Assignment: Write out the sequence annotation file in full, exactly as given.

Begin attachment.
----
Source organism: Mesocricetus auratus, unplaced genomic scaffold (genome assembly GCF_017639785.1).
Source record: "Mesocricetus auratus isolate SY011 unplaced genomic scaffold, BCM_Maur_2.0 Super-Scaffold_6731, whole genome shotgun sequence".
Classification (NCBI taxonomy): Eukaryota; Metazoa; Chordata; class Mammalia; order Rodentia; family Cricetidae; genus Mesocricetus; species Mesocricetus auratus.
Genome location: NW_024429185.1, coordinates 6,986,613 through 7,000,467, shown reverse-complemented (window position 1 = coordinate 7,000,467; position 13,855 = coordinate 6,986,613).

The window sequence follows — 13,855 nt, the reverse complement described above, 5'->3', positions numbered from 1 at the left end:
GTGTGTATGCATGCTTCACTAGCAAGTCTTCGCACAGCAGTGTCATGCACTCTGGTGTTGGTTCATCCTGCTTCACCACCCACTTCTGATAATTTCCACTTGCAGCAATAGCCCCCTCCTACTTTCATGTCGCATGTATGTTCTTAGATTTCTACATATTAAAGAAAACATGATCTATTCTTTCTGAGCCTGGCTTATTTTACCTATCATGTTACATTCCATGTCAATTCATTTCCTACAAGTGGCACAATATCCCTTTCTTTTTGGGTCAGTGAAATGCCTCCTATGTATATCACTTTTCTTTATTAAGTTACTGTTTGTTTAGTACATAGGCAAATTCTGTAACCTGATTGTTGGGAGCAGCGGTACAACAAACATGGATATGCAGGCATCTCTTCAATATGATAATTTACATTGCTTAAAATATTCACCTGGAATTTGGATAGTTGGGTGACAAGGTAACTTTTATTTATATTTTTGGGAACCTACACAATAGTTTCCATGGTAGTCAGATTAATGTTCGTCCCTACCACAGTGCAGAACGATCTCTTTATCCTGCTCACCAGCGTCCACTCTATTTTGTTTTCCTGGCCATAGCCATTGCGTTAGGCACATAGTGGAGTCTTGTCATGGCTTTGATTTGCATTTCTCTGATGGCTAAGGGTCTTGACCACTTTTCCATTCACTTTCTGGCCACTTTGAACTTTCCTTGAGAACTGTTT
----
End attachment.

Source organism: Mesocricetus auratus, unplaced genomic scaffold (genome assembly GCF_017639785.1).
Source record: "Mesocricetus auratus isolate SY011 unplaced genomic scaffold, BCM_Maur_2.0 Super-Scaffold_6731, whole genome shotgun sequence".
Classification (NCBI taxonomy): Eukaryota; Metazoa; Chordata; class Mammalia; order Rodentia; family Cricetidae; genus Mesocricetus; species Mesocricetus auratus.
Genome location: NW_024429185.1, coordinates 6,986,613 through 7,000,467, shown reverse-complemented (window position 1 = coordinate 7,000,467; position 13,855 = coordinate 6,986,613).

The window sequence follows — 13,855 nt, the reverse complement described above, 5'->3', positions numbered from 1 at the left end:
GTGTGTATGCATGCTTCACTAGCAAGTCTTCGCACAGCAGTGTCATGCACTCTGGTGTTGGTTCATCCTGCTTCACCACCCACTTCTGATAATTTCCACTTGCAGCAATAGCCCCCTCCTACTTTCATGTCGCATGTATGTTCTTAGATTTCTACATATTAAAGAAAACATGATCTATTCTTTCTGAGCCTGGCTTATTTTACCTATCATGTTACATTCCATGTCAATTCATTTCCTACAAGTGGCACAATATCCCTTTCTTTTTGGGTCAGTGAAATGCCTCCTATGTATATCACTTTTCTTTATTAAGTTACTGTTTGTTTAGTACATAGGCAAATTCTGTAACCTGATTGTTGGGAGCAGCGGTACAACAAACATGGATATGCAGGCATCTCTTCAATATGATAATTTACATTGCTTAAAATATTCACCTGGAATTTGGATAGTTGGGTGACAAGGTAACTTTTATTTATATTTTTGGGAACCTACACAATAGTTTCCATGGTAGTCAGATTAATGTTCGTCCCTACCACAGTGCAGAACGATCTCTTTATCCTGCTCACCAGCGTCCACTCTATTTTGTTTTCCTGGCCATAGCCATTGCGTTAGGCACATAGTGGAGTCTTGTCATGGCTTTGATTTGCATTTCTCTGATGGCTAAGGGTCTTGACCACTTTTCCATTCACTTTCTGGCCACTTTGAACTTTCCTTGAGAACTGTTT